My problem with the new jug is that it's a complete and utter pain in the .... It's all but impossible to get the milk from the container into a cereal bowl, coffee cup, or glass without having to come back and mop up the puddle of milk that you slopped all over the place. (I've been in the kitchen, by the way, for far too many decades to not have figured out how to pour a glass of milk without spilling it -- this is what is termed a fatal design flaw -- a design so utterly hosed that there's no way to make it work in an acceptable fashion.)

Thirty cents a gallon for a jug that actually functions is cheap compared to all the milk I wiped up and threw away.

Wanna really impress me? Bring on the milk bags and re-usable jug that's used in Canada, and was adopted chain-wide by Kwik-Trip in the Midwest years ago....Very little waste, very little packaging, and you can manage to get milk into your coffee without slopping it all over the kitchen.


Which was an opinion echoed by a Canadian MNB user:

Do what we do in Canada; Sell milk by the 4-liter size. Inside the plastic bag are 3 smaller plastic bags. Customers purchase a solid plastic container (non disposable) and place the refillable plastic sleeves into this plastic container. Being from the US at first it was an issue, but after getting used to : you have fresher milk longer and also good for the environment.




MNB reported yesterday that the newest edition of Food, Nutrition & Science from The Lempert Report says that “young adults are engaging in risky behaviors like eating raw or undercooked foods of animal origin…”

Which led MNB user Michael Freese to write:

Wow....I have been eating homemade cookie dough for over 50 years and I'm not dead!

Hard to believe!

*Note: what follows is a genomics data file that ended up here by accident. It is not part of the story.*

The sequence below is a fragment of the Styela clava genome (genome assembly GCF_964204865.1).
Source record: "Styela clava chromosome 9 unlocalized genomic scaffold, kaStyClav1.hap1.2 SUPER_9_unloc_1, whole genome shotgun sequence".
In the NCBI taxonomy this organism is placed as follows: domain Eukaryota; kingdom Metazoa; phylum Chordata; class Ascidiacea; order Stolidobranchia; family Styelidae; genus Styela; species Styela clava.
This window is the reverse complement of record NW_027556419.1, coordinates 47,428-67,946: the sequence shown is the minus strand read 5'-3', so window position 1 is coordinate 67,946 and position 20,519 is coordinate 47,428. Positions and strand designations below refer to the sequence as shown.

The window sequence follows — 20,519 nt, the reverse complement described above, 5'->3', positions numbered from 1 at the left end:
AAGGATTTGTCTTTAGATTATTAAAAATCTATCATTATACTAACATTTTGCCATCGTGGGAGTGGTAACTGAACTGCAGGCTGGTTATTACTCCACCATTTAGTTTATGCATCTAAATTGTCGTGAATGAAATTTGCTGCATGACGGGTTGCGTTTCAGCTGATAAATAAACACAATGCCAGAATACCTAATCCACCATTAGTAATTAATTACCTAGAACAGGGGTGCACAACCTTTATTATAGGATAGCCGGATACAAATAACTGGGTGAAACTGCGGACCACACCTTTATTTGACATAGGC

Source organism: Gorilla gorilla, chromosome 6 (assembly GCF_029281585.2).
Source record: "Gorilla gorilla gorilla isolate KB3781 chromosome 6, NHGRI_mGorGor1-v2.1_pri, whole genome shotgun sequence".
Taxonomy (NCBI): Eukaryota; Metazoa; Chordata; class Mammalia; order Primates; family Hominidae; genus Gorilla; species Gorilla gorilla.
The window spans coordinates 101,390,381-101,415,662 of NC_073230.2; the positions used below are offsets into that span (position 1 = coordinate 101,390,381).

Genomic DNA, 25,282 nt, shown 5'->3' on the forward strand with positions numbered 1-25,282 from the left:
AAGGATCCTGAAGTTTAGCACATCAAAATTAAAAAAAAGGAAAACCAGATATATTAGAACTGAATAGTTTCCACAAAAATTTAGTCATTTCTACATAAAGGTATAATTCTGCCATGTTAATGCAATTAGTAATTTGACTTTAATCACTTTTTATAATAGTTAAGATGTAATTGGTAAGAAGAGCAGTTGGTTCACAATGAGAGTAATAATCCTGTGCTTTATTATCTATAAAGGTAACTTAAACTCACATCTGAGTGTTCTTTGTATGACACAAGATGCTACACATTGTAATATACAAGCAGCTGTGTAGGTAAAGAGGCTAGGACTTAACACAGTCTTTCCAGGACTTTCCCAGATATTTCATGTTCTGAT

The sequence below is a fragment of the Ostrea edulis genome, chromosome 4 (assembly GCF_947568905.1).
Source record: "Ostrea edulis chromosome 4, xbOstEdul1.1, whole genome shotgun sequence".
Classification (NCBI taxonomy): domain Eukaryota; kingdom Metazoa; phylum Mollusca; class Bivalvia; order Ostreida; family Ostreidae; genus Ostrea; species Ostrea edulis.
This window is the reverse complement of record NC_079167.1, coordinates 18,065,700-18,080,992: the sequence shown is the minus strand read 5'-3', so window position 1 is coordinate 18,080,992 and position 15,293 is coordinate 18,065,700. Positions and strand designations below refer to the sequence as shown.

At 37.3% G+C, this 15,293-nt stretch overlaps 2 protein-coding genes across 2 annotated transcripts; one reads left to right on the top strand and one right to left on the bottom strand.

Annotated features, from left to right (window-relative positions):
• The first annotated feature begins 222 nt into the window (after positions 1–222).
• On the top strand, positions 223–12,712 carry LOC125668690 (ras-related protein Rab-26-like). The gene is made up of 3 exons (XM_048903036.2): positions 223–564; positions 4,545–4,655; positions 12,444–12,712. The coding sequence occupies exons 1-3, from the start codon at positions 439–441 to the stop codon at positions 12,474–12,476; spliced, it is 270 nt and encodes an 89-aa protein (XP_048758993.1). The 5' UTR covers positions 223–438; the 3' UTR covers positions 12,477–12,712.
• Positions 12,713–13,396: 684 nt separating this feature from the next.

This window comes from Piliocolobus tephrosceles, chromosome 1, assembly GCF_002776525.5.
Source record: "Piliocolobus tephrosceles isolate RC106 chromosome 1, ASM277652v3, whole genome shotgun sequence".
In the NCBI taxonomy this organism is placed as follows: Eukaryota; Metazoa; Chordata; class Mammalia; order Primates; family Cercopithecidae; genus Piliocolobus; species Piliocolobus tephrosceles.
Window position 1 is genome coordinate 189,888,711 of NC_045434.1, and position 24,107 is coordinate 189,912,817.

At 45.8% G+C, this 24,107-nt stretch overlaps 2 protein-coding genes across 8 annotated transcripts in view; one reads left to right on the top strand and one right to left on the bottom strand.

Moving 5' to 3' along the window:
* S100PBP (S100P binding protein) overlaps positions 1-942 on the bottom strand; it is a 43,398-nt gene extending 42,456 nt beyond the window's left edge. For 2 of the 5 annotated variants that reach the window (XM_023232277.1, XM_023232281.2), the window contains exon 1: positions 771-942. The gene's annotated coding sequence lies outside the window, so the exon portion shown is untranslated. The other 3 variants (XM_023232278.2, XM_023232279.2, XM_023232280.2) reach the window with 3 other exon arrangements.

And BBQ hamburger will give you cancer. And butter is soooooo much worse for you than margarine. And eating more than one egg a week will just clog your arteries. (Again.....eating 10 eggs a week, fried in butter, for over 50 years and I'm not dead.)

But.....there is one thing Kevin and I can agree with.....Red wine makes you live longer.


And MNB user Lou Scudere wrote:

While I am a firm believer in food safety and I am a firm supporter of all the efforts that the industry has undertaken supporting same, as with any initiative undertaken with good intentions, the spin can always be taken over the edge. In my opinion this has occurred with the ADA report in FNS.

It drives me up the wall when someone, in an attempt to generate attention, makes a statement that identifies certain truly risky behaviors (eating raw homemade cookie dough or raw hamburger) with behaviors that are for the most part innocuous, albeit not risk free (i.e. How many people eat their eggs either poached, soft boiled; fried over easy or sunny side up? How many people have placed raw sprouts on their salad at the salad bar, or, for that matter, how many retailers offer raw sprouts in their produce departments and what about raw produce in general? How many people have eaten cerviche, sushi, or oysters at a raw bar?)

Our generation, the boomers, (whom frankly I do not as a group hold in much regard because it is our generation who generates most of this pap) needs to understand WE DO NOT LIVE IN A RISK FREE ENVIRONMENT! While efforts to educate on issue of food safety and the risks in not practicing same need to continue in earnest, let’s try and use some common sense and not have everything sound as if it is a national emergency!

However, if society wants to, we can ban red meat, eat our eggs only hard cooked or hard boiled, not sure what we do about produce, after all there is that salmonella or e coli threat potentially ever present (I don’t think I would care for my tossed salad to be made with cooked lettuce and stewed tomatoes) stop drinking coffee (or drink more depending on the study) and Kevin, God forbid if they ever find something wrong with our drinking red wine!

I would just like everyone to remember that good intentions should be tempered with a large dose of common sense and I’ll end my rant there.


Good rant.

And they’ll take our red wine when they pry the glass from our cold dead fingers.

KC's View: